The participants of this research are second-grade high school students from Makkah city in Saudi Arabia. Students ages range from 16 to 18

years old. They will be divided into two groups; each group consists of 26-30 students. Students will take a pre-test followed by spelling

instruction for 15 minutes in each week. A post-test would follow after students complete 90 minutes of instruction.
Research Limitation:
1- There are many methods and techniques to teach spelling, some would be more beneficial than what have been used in this research. Thus,

further studies focusing on using different strategies would add more to the literature.
2- Those methods are used only in one grade, one school in Makkah. The result could not be generalized, but it would serve as an indication of

how students learn. Further research is recommended to teach different students from different educational regions, different stages (junior-

high, or elementary school).

Alhaisoni, E. M., Al-Zuoud, K. M., & Gaudel, D. R. (2015). Analysis of spelling errors of beginner learners of English in the English foreign

language context in Saudi Arabia. English Language Teaching, 8(3), 185–192.
Al-Jarf, R. (2008). Phonological and Orthographic Problems in EFL College Spellers. First Regional Conference on English Language Teaching and

Literature (ELTL 1), (December), 1–12.
Al-jarf, R. (2011). Teaching Spelling Skills with a Mind-mapping Software. Asian EFL Journal, 53(July), 4–16.
Al-Nasser, A. S. (2015). Problems of English Language Acquisition in Saudi Arabia: An Exploratory-cum-remedial Study. Theory and Practice in

Language Studies, 5(8), 1612.


Interdisciplinary Journal of Education, 6(7), 184–190.
Bowen, H. (2011). Spelling it out! Accounting for spelling difficulties for Arab learners of English, 2014, 85–98.
Braun, V., & Clarke, V. (2006). Using thematic analysis in psychology. Qualitative Research in Psychology, 3(2), 77–101.
Creswell, J. W. (2014). Research design: qualitative, quantitative, and mixed methods approaches.
Darrow, D., McLaughlin, T. F., Derby, K. M., & Johnson, K. (2012). Using Cover, Copy, and Compare Spelling with and without Timing for

Elementary Students with Behavior Disorders. International Electronic Journal of Elementary Education, 4(2), 417–426. Retrieved from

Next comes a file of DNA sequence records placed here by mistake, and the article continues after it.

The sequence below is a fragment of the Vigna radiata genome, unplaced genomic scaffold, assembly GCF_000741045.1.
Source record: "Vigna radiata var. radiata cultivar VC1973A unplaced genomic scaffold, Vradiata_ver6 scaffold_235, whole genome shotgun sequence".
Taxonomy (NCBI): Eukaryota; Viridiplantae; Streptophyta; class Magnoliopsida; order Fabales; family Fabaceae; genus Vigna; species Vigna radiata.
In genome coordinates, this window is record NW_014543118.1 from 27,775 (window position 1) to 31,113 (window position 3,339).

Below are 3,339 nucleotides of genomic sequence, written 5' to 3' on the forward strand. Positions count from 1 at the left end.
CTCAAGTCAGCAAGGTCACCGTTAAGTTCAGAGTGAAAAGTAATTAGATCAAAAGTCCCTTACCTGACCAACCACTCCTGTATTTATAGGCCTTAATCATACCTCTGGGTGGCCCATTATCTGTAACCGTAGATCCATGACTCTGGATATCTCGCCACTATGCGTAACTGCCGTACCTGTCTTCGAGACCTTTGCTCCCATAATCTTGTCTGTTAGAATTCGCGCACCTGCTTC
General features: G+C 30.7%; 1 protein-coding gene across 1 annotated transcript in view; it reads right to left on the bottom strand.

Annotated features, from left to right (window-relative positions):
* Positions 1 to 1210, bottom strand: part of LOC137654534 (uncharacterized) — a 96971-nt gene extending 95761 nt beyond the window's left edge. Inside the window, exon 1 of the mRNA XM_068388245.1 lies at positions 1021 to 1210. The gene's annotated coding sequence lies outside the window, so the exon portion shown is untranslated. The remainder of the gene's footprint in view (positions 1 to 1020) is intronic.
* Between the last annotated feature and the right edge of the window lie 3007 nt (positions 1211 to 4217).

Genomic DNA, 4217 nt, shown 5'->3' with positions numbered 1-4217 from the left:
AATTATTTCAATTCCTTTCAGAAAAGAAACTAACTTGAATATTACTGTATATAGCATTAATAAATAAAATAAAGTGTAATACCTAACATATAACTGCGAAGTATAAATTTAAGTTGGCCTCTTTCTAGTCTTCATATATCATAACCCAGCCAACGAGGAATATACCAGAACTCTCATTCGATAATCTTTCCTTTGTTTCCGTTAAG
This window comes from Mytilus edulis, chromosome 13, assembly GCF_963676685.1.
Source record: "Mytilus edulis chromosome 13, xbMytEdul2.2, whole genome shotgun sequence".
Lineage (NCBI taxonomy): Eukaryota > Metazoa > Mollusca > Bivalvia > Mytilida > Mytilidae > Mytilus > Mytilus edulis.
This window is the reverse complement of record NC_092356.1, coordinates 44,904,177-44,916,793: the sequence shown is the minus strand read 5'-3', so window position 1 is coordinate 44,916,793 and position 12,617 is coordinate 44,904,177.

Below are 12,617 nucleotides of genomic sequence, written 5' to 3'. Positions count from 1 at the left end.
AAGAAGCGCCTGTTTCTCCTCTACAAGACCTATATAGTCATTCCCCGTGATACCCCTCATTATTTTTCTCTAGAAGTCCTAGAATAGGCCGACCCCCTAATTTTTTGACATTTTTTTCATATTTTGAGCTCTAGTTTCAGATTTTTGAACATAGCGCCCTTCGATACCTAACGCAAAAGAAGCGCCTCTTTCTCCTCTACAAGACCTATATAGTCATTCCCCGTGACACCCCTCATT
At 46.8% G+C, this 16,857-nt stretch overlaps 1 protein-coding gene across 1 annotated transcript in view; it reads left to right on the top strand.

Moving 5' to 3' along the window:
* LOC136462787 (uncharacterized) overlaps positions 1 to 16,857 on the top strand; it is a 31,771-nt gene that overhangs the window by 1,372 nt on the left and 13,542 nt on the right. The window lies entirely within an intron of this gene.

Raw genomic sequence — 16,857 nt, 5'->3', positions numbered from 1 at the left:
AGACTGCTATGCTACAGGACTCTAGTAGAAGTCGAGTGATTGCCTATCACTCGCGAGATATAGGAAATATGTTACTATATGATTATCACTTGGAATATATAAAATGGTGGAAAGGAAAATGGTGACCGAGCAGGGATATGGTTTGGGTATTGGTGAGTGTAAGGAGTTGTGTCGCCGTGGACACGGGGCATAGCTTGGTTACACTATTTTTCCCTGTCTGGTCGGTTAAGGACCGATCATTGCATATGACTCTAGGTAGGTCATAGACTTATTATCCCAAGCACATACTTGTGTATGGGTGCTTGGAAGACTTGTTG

Davis, K. N. (2011). A comparative content analysis of five spelling programs in the 1st, 3rd, and 5th grade. Education.
Ehri, L. C. (1987). Movement into word reading and spelling: How spelling contributes to reading. University of California.
Eide, D. (2012). Uncovering the logic of English. Pedia Learning Inc. Minneapolis, MN, 55420.
El-Dakhs, D., & Mitchell, A. (2011). Spelling errors among EFL high school graduates. In The 4th Annual KSAALT Conference, paper presented in Al

Khobar, Prince Mohammed Bin Fahad University.
Gentry, J. R. (2004). The science of spelling. Heinemann Portsmouth, NH.
Graham, S. ., Harris, K. R. ., & Fink-Chorzempa, B. (2003). Extra spelling instruction: Promoting better spelling, writing, adn reading

performance right from the start. Teaching Exceptional Children.
Graham, S., & Santangelo, T. (2014). Does spelling instruction make students better spellers, readers, and writers? A meta-analytic review.

Reading and Writing, 27(9), 1703–1743.
Graham, S., Morphy, P., Harris, K. R., Fink-Chorzempa, B., Saddler, B., Moran, S., & Mason, L. (2008). Teaching Spelling in the Primary Grades:

A National Survey of Instructional Practices and Adaptations Author(s). Source American Educational Research Journal, 45(3), 796–825.
Hameed, P. F. (2015). A Study of the Spelling Errors committed by Students of English in Saudi Arabia: Exploration and Remedial Measures.

Advances in Language and Literary Studies, 7(1).
Horn, E. (1967). Teaching spelling. Washington D.C: National Education Association.
Khan, I. A., & Itoo, B. A. (2012). Strength for Today and Bright Hope for Tomorrow Problems of Spelling in Common English Learners of Saudi

Arabia, 12(November), 297–322.
Maddox, K., & Feng, J. (2013). Whole Language Instruction vs. Phonics Instruction: Effect on Reading Fluency and Spelling Accuracy of First

Grade Students.
Moats, L. C. (1999). Teaching Reading Is Rocket Science: What Expert Teachers of Reading Should Know and Be Able To Do.
Nahari, A. A., & Alfadda, H. A. (2016). From Memorising to Visualising: The Effect of Using Visualisation Strategies to Improve Students’

Spelling Skills. English Language Teaching, 9(6), 1.
Ormrod, J. E. (1985). Visual memory in a spelling matching task: Comparison of good and poor spellers. Perceptual and Motor Skills, 61(1), 183–

Saigh, K., & Schmitt, N. (2012). Difficulties with vocabulary word form: The case of Arabic ESL learners. System, 40(1), 24–36.
Skinner, C., McLaughlin, T., & Logan, P. (1997). Cover, Copy, and Compare: A Self-Managed Academic Intervention Effective Across Skills,

Students, and Settings. Journal of Behavioral Education, 7(3), 295–306.
Wallace, R. R. (2006). Characteristics of Effective Spelling Instruction. Reading Horizons, 46(4), 267–278.
Westwood, P. (2005). Spelling: Approaches to teaching and assessment. Aust Council for Ed Research.